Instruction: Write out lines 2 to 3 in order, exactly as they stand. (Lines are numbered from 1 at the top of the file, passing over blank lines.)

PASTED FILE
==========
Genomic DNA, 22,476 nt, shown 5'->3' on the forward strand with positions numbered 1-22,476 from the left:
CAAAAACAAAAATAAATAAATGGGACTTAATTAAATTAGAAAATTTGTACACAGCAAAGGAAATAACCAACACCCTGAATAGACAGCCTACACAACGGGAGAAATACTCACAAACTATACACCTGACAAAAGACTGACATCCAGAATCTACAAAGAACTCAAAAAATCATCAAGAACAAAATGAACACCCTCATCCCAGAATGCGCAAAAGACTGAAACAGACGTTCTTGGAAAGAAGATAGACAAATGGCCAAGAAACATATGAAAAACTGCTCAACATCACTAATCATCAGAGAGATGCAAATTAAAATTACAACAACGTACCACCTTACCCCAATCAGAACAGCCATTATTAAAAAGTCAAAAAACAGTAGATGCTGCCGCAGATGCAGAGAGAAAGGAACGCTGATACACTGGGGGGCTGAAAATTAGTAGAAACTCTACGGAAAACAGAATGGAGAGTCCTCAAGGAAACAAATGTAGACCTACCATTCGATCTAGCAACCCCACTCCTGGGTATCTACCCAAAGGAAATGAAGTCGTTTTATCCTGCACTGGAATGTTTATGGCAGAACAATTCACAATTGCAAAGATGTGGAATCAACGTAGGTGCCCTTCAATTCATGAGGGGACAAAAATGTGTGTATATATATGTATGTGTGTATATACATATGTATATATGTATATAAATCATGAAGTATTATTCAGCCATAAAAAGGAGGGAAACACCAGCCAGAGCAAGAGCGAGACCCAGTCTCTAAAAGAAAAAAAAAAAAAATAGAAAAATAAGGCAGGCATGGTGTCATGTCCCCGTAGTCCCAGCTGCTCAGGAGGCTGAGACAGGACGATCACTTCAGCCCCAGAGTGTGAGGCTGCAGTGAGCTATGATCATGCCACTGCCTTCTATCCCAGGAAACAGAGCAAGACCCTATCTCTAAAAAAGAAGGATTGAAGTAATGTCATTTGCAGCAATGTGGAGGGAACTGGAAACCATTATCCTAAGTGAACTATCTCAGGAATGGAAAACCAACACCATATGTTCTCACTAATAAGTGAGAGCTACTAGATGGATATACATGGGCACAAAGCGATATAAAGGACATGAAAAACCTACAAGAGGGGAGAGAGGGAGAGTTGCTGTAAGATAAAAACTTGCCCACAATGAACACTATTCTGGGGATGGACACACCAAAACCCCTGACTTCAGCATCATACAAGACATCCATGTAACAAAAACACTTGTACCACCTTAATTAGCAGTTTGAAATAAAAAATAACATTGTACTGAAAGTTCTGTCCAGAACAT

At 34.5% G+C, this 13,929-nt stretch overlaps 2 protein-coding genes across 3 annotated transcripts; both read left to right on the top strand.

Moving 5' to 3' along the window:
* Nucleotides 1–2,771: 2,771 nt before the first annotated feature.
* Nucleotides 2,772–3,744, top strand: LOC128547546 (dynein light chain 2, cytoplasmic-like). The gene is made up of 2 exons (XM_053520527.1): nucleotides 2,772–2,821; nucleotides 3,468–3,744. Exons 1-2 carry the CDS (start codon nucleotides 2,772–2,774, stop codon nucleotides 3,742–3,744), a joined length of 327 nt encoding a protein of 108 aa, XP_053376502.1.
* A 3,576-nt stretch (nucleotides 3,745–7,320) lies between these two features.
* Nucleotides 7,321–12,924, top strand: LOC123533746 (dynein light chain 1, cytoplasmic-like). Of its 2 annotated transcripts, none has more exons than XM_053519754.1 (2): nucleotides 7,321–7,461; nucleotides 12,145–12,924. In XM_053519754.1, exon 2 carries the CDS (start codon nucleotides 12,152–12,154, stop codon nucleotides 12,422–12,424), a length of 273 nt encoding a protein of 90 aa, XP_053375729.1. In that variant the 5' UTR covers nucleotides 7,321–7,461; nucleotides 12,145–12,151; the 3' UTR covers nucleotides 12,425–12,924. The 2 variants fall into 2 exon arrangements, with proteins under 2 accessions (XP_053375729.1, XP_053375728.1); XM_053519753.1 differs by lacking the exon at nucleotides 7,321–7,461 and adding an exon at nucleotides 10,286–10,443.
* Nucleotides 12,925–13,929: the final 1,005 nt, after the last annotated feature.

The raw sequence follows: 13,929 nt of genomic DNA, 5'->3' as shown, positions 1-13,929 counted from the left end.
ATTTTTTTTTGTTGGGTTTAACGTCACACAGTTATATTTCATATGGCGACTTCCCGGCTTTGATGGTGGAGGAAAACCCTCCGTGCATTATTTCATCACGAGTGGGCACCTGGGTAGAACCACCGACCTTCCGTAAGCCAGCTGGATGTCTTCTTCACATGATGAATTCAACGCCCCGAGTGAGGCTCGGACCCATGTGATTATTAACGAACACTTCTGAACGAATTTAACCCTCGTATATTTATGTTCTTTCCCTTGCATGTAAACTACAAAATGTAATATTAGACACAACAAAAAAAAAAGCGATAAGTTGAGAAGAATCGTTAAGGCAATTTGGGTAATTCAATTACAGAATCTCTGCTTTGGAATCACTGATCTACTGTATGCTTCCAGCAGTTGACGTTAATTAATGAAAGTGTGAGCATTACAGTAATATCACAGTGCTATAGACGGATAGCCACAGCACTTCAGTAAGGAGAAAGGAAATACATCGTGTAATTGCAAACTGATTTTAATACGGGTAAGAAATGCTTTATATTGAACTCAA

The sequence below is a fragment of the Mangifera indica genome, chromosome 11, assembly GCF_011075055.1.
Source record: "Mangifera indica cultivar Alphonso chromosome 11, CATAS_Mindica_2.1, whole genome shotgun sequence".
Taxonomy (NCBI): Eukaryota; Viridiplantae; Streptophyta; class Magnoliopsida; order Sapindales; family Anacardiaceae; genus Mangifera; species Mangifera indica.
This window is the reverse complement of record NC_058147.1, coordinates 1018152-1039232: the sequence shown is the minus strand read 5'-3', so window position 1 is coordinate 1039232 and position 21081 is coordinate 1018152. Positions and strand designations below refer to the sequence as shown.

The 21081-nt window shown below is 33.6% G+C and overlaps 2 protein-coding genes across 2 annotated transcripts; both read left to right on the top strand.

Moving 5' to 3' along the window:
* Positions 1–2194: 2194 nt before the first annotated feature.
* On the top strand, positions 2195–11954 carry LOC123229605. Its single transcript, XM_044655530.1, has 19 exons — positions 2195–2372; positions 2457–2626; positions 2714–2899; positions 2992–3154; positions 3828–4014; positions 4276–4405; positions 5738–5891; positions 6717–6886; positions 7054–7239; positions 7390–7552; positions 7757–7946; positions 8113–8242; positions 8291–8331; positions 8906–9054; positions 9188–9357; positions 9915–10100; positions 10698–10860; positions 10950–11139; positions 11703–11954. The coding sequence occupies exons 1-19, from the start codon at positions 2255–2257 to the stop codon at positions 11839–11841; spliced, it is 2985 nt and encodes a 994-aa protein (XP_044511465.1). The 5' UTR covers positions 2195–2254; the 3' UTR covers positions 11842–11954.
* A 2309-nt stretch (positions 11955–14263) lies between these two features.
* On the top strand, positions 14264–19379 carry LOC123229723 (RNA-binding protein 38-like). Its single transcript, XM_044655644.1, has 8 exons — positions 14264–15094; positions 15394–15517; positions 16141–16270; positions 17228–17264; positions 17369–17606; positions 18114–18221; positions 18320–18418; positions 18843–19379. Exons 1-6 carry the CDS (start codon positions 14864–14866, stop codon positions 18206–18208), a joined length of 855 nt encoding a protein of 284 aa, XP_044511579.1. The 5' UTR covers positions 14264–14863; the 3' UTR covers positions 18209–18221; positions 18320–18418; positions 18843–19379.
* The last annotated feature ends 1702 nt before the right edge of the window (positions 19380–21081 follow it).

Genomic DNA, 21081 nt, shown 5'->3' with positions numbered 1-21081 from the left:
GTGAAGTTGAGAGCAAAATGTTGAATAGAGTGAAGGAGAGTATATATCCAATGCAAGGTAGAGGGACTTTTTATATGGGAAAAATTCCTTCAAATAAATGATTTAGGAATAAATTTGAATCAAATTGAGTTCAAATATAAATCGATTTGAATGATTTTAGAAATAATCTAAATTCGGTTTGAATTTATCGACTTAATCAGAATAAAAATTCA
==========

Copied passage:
CAAAAACAAAAATAAATAAATGGGACTTAATTAAATTAGAAAATTTGTACACAGCAAAGGAAATAACCAACACCCTGAATAGACAGCCTACACAACGGGAGAAATACTCACAAACTATACACCTGACAAAAGACTGACATCCAGAATCTACAAAGAACTCAAAAAATCATCAAGAACAAAATGAACACCCTCATCCCAGAATGCGCAAAAGACTGAAACAGACGTTCTTGGAAAGAAGATAGACAAATGGCCAAGAAACATATGAAAAACTGCTCAACATCACTAATCATCAGAGAGATGCAAATTAAAATTACAACAACGTACCACCTTACCCCAATCAGAACAGCCATTATTAAAAAGTCAAAAAACAGTAGATGCTGCCGCAGATGCAGAGAGAAAGGAACGCTGATACACTGGGGGGCTGAAAATTAGTAGAAACTCTACGGAAAACAGAATGGAGAGTCCTCAAGGAAACAAATGTAGACCTACCATTCGATCTAGCAACCCCACTCCTGGGTATCTACCCAAAGGAAATGAAGTCGTTTTATCCTGCACTGGAATGTTTATGGCAGAACAATTCACAATTGCAAAGATGTGGAATCAACGTAGGTGCCCTTCAATTCATGAGGGGACAAAAATGTGTGTATATATATGTATGTGTGTATATACATATGTATATATGTATATAAATCATGAAGTATTATTCAGCCATAAAAAGGAGGGAAACACCAGCCAGAGCAAGAGCGAGACCCAGTCTCTAAAAGAAAAAAAAAAAAAATAGAAAAATAAGGCAGGCATGGTGTCATGTCCCCGTAGTCCCAGCTGCTCAGGAGGCTGAGACAGGACGATCACTTCAGCCCCAGAGTGTGAGGCTGCAGTGAGCTATGATCATGCCACTGCCTTCTATCCCAGGAAACAGAGCAAGACCCTATCTCTAAAAAAGAAGGATTGAAGTAATGTCATTTGCAGCAATGTGGAGGGAACTGGAAACCATTATCCTAAGTGAACTATCTCAGGAATGGAAAACCAACACCATATGTTCTCACTAATAAGTGAGAGCTACTAGATGGATATACATGGGCACAAAGCGATATAAAGGACATGAAAAACCTACAAGAGGGGAGAGAGGGAGAGTTGCTGTAAGATAAAAACTTGCCCACAATGAACACTATTCTGGGGATGGACACACCAAAACCCCTGACTTCAGCATCATACAAGACATCCATGTAACAAAAACACTTGTACCACCTTAATTAGCAGTTTGAAATAAAAAATAACATTGTACTGAAAGTTCTGTCCAGAACAT

At 34.5% G+C, this 13,929-nt stretch overlaps 2 protein-coding genes across 3 annotated transcripts; both read left to right on the top strand.